US 20040183032 A1
By using a large area cathode, an electron source can be made that can irradiate a large area more uniformly and more efficiently than currently available devices. The electron emitter can be a carbon film cold cathode, a microtip or some other emitter. It can be patterned. The cathode can be assembled with electrodes for scanning the electron source.
1. An electron source comprising:
a plurality of cold cathodes distributed on a substrate;
a plurality of windows disposed within a support structure a predetermined distance from the substrate; and
scanning electrodes for each of the plurality of cold cathodes, wherein the scanning electrodes are positioned so that each of the plurality of cold cathodes scans its electron beam to a plurality of the windows.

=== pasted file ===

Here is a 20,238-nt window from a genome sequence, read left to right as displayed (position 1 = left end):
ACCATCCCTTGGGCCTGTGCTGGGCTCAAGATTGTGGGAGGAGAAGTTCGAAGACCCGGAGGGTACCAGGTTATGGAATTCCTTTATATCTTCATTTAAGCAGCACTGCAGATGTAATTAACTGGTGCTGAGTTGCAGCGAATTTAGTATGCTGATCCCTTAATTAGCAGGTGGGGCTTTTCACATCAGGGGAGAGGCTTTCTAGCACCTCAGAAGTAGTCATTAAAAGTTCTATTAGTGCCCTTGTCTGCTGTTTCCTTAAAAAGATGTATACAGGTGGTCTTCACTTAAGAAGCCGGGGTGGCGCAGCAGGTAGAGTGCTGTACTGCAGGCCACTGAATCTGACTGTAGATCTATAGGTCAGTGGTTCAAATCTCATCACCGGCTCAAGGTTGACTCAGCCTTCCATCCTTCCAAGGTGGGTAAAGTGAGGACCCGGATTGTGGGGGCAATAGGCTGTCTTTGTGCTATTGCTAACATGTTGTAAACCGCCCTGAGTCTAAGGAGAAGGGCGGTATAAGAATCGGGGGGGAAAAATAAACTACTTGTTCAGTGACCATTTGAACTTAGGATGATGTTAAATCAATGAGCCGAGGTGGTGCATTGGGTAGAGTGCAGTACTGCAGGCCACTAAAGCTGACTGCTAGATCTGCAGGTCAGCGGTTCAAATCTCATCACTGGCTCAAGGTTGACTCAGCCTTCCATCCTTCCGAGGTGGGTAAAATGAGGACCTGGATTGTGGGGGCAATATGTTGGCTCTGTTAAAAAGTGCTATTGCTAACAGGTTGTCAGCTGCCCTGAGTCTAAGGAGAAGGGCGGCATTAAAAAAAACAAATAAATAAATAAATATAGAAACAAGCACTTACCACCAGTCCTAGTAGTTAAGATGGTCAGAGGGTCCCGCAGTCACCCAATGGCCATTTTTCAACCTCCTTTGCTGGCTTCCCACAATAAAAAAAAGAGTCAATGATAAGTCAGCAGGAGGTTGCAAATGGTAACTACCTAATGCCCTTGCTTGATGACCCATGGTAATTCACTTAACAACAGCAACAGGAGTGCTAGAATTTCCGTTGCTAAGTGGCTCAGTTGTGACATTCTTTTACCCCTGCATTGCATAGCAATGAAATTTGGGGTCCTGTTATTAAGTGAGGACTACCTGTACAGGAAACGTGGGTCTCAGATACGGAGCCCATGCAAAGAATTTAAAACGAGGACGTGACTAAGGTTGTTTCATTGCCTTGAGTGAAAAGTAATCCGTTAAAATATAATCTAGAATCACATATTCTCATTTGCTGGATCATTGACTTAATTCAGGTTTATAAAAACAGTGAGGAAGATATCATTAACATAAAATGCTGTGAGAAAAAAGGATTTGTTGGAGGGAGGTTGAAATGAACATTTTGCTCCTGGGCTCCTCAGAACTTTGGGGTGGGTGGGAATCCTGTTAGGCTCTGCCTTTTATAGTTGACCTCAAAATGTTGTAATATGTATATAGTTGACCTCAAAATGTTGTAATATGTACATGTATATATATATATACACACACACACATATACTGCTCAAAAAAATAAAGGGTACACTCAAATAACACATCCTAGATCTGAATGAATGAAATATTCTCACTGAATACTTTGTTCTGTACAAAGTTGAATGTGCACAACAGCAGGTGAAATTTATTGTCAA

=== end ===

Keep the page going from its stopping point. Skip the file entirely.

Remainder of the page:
2. The electron source as recited in
3. The electron source as recited in
4. The electron source as recited in
5. The electron source as recited in
6. The electron source as recited in
7. An electron source comprising:
a cold cathode;
an evacuated vacuum envelope enclosing the cold cathode;
circuitry for creating an electric field sufficient to cause an electron beam to be emitted from the cold cathode; and
a window in the evacuated vacuum envelope to permit passage of the electron beam externally from the envelope.
8. A method for operating an electron source, comprising the step of activating an electric field to cause an emission of an electron beam from a cold cathode within an evacuated envelope in a manner so that the electron beam passes externally from the envelope through a window in the envelope.
9. The method as recited in